|dc.description.abstract||Electrocoagulation (EC) is an emerging electrochemical technology for the treatment of contaminated waters and wastewaters. EC involves the application of electric current to metal electrodes to release metal ions into the surrounding contaminated water. These metal ions form precipitates, which subsequently adsorb contaminants. Compared with chemical coagulation, EC offers several distinct benefits, including lower sludge production, adjustable/controllable treatment rates, low material costs, and reduced energy consumption. EC is especially appealing for the treatment of high-salinity wastewater streams (e.g., oil and gas produced water, hydraulic fracturing flowback) as the addition of more salts to such types of wastewaters is usually not desirable. Despite growing interests in EC, the optimization and implementation of this technology in the water and wastewater treatment sector has been laggard, partly because factors that affect EC performance are still not thoroughly understood. The overall goal of this PhD research is to gain further insights into the potential utility of EC, focusing particularly on answering the following two questions: (1) Can EC effectively treat heavily contaminated wastewater streams consisting of different types of contaminants? (2) How can electrode fouling in EC be mitigated without disrupting the treatment process?
In the first research chapter (Chapter 3), the treatment of oil sands thermal in-situ produced water by iron EC (Fe-EC) and aluminum EC (Al-EC) was investigated. Oil sands thermal in-situ produced water is a heavily contaminated wastewater streams consisting of silica, sulfide, and hardness. Effective removal of silica, sulfide and hardness from produced water can reduce corrosion and scaling of steam generators, enhancing water recycling and reuse in the oil sands industry. In Fe-EC, the precipitation of FeS minerals resulted in a rapid removal of sulfide and adsorption of silica onto FeS. In Al-EC, silica was removed via adsorption onto aluminum hydroxides, while sulfide was removed by stripping and electrochemical oxidation. The removal of sulfide was less efficient with Al-EC than with Fe-EC. In Fe-EC, Ca2+ and Mg2+ were removed from the organic-free synthetic produced water but not from the authentic water, likely due to the influence of organic species. Also, contaminant removals in Fe-EC were controlled by charge density but not current density. Overall, the research reported in this chapter suggests that EC can be a promising technology for the treatment of thermal in-situ produced water.
In the second research chapter (Chapter 4), the treatment of a synthetic groundwater containing high hardness was investigated, in order to gain insights into how electrode fouling by hardness can be mitigated. Electrode fouling is considered as a major problem in EC because it can cause decreased coagulant production, increased ohmic resistance and energy consumption, and reduced contaminant removal efficiency. Therefore, researchers have put significant efforts into finding techniques to prevent/mitigate fouling. One technique that has gained great deal of interest is polarity reversal (PR), which involves periodically switching the direction of the current such that the anode becomes the cathode and vice versa. Compared with other fouling removal techniques (e.g., mechanical/chemical cleaning, pre-treatment by ion exchange to remove Ca2+ and Mg2+), PR is especially appealing because it allows for the removal of fouling to occur concurrently with the production of coagulant. PR also does not require chemical addition, reactor shutdown, or additional infrastructure other than a current switch. While it has been suggested that PR can help mitigate electrode fouling, conflicting results about the utility of this approach have been reported in the literature. In this research, it was found that operating Fe-EC under the PR mode reduced neither electrode fouling nor energy consumption. Notably, the faradaic efficiency (ϕ) in Fe-EC decreased with increasing PR frequency; ϕ was as low as 10% when a PR frequency of 0.5 minutes was employed. Unlike Fe-EC, operating Al-EC under the PR mode resulted in high coagulant production efficiencies, reduced energy consumption, and diminished electrode fouling. In addition to comparing PR-EC and DC-EC, a novel strategy to minimize electrode fouling was investigated. This strategy involved operating Fe DC-EC and Al DC-EC with a Ti-IrO2 cathode, whose fouling by Ca- and Mg-containing minerals could be readily avoided by periodically switching the current direction.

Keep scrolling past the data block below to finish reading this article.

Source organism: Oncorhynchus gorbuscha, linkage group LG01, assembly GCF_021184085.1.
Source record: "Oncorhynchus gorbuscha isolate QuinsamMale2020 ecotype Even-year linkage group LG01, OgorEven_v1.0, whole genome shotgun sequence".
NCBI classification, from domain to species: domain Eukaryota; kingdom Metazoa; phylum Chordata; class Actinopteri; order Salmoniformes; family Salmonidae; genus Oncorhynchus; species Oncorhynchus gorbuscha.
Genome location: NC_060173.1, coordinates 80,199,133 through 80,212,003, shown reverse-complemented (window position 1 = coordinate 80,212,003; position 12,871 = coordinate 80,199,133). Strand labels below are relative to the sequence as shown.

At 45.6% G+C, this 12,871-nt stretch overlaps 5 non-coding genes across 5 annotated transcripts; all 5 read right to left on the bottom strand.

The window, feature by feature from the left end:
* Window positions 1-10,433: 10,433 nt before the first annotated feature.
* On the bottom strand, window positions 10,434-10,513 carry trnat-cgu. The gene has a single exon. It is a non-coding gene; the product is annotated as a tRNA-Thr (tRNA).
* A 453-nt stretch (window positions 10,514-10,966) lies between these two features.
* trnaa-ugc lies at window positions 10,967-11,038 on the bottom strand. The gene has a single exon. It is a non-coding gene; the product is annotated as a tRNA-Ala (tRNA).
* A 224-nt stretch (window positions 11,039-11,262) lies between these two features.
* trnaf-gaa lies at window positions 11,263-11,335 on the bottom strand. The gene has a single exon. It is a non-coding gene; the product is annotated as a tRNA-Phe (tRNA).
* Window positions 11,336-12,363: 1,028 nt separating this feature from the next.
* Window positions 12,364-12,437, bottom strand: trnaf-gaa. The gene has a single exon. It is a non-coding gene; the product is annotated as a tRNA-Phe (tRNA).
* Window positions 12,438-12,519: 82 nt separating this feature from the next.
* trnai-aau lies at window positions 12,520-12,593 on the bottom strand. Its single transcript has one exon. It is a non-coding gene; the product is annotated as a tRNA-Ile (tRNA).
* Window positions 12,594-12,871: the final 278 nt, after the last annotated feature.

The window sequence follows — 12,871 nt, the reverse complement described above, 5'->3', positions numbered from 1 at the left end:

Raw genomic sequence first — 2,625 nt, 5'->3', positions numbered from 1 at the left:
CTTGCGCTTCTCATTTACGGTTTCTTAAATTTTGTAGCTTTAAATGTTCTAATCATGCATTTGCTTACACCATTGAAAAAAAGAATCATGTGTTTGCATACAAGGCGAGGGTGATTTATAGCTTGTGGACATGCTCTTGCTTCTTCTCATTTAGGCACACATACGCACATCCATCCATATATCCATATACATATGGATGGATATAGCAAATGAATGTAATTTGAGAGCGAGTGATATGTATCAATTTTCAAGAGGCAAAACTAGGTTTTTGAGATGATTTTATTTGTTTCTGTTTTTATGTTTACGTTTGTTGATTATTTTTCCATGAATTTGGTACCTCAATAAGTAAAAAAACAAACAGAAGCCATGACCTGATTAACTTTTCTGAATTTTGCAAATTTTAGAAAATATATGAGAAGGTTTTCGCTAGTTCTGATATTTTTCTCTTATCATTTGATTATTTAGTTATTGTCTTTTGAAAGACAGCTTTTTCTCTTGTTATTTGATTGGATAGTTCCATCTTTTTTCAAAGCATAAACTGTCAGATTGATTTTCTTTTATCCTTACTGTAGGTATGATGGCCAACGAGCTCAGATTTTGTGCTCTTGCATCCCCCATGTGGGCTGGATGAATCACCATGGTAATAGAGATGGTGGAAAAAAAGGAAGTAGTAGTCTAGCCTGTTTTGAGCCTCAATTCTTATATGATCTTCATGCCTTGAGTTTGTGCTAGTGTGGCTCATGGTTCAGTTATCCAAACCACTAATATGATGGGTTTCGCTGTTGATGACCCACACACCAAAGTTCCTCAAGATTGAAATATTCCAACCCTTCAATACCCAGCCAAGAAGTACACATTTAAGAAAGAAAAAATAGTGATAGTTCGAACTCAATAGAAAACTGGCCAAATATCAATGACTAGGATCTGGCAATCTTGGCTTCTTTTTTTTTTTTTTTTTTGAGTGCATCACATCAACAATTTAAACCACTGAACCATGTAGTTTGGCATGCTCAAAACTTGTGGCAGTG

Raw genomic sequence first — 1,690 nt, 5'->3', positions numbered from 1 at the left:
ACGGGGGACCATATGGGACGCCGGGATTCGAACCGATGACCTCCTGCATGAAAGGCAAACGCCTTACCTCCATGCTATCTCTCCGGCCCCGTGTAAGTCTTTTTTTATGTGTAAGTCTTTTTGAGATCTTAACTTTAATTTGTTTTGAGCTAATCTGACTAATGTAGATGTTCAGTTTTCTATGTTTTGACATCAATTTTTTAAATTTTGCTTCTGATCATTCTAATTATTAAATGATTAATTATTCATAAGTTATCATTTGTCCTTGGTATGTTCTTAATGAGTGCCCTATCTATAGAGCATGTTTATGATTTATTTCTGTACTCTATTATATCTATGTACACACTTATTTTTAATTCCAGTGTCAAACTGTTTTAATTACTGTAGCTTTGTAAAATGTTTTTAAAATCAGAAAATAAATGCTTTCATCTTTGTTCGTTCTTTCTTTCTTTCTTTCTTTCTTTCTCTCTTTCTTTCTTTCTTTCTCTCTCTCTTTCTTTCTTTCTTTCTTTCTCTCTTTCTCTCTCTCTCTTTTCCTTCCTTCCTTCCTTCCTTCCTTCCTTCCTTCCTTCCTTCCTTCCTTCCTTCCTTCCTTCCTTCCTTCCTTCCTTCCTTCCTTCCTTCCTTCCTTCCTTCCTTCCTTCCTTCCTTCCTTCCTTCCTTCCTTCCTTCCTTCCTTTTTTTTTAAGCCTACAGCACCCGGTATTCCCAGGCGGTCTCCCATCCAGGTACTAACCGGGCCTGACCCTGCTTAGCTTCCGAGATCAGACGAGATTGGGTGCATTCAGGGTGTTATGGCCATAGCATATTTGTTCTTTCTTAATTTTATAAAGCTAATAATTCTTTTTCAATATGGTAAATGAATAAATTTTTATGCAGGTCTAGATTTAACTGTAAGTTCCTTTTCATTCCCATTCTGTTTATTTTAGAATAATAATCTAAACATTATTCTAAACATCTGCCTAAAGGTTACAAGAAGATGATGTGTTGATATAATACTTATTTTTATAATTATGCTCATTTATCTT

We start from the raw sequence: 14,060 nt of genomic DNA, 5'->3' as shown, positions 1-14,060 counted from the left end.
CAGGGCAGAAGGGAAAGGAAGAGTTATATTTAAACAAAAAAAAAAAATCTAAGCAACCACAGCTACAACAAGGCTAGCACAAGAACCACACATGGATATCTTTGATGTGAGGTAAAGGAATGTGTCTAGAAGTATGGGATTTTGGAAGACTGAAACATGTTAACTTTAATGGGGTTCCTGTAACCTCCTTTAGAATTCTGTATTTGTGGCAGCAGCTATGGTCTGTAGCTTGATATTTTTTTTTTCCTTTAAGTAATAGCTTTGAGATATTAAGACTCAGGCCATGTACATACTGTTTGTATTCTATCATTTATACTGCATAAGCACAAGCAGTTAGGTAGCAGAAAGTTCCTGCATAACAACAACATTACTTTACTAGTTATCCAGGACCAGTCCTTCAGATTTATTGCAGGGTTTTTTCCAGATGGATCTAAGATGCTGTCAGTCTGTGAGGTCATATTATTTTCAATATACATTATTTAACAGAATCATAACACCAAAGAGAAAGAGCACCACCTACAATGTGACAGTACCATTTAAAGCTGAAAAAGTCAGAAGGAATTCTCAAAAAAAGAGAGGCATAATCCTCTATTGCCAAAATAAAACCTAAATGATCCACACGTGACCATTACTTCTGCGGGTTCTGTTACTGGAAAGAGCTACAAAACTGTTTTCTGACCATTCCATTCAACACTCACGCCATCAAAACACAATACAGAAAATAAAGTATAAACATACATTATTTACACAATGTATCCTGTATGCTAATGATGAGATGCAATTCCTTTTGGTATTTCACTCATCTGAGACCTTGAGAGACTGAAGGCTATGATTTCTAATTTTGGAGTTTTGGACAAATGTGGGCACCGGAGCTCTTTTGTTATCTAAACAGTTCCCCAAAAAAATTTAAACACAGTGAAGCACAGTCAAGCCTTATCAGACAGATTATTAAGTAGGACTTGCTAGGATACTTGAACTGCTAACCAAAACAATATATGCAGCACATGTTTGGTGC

Building upon the investigation with synthetic groundwater in Chapter 4, the effect of PR on coagulant production under other water chemistry conditions was examined in Chapter 5. As in the synthetic groundwater experiments, ϕ in Fe-EC also decreased with increasing PR frequency in the experiments with NaCl, Na2SO4, and synthetic produced water solutions. Notably, ϕ was < 20% in all PR Fe-EC experiments with synthetic produced water. This result suggests that the mitigation of electrode fouling in the Fe-EC/synthetic produced water system by PR does not appear to be a promising strategy, because a low ϕ would be detrimental to contaminant removal. In comparison, ϕ was above 100% (i.e., super faradaic efficiency) in most Al-EC experiments. Given that maintaining a high coagulant production is paramount to the removal of silica (i.e., the main target contaminant in the oil sands thermal in-situ produced water), Al-EC was deemed more promising for the treatment oil sands thermal in-situ produced water. While operating Al-EC under PR can mitigate electrode fouling, the use of high PR frequency should be avoided, as this would result in decreased coagulant production (hence, decreased silica removal), decreased calcium and magnesium removal, and smaller precipitates that would be more challenging to separate post EC treatment.||en